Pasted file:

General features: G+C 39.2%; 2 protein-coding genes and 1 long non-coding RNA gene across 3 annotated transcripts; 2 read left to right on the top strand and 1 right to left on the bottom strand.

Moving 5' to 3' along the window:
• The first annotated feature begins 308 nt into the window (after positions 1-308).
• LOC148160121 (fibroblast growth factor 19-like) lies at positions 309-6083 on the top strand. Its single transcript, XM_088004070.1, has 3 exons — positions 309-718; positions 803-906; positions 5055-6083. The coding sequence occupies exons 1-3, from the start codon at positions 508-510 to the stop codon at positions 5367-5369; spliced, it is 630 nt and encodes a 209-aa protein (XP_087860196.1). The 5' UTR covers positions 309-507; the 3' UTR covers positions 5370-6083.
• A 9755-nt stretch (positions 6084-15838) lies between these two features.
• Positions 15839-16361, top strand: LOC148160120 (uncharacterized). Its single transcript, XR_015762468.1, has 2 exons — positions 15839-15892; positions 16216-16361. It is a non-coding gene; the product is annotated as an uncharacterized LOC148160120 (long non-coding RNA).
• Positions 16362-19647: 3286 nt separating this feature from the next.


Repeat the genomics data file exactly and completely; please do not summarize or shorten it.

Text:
General features: G+C 39.2%; 2 protein-coding genes and 1 long non-coding RNA gene across 3 annotated transcripts; 2 read left to right on the top strand and 1 right to left on the bottom strand.

Moving 5' to 3' along the window:
• The first annotated feature begins 308 nt into the window (after positions 1-308).
• LOC148160121 (fibroblast growth factor 19-like) lies at positions 309-6083 on the top strand. Its single transcript, XM_088004070.1, has 3 exons — positions 309-718; positions 803-906; positions 5055-6083. The coding sequence occupies exons 1-3, from the start codon at positions 508-510 to the stop codon at positions 5367-5369; spliced, it is 630 nt and encodes a 209-aa protein (XP_087860196.1). The 5' UTR covers positions 309-507; the 3' UTR covers positions 5370-6083.
• A 9755-nt stretch (positions 6084-15838) lies between these two features.
• Positions 15839-16361, top strand: LOC148160120 (uncharacterized). Its single transcript, XR_015762468.1, has 2 exons — positions 15839-15892; positions 16216-16361. It is a non-coding gene; the product is annotated as an uncharacterized LOC148160120 (long non-coding RNA).
• Positions 16362-19647: 3286 nt separating this feature from the next.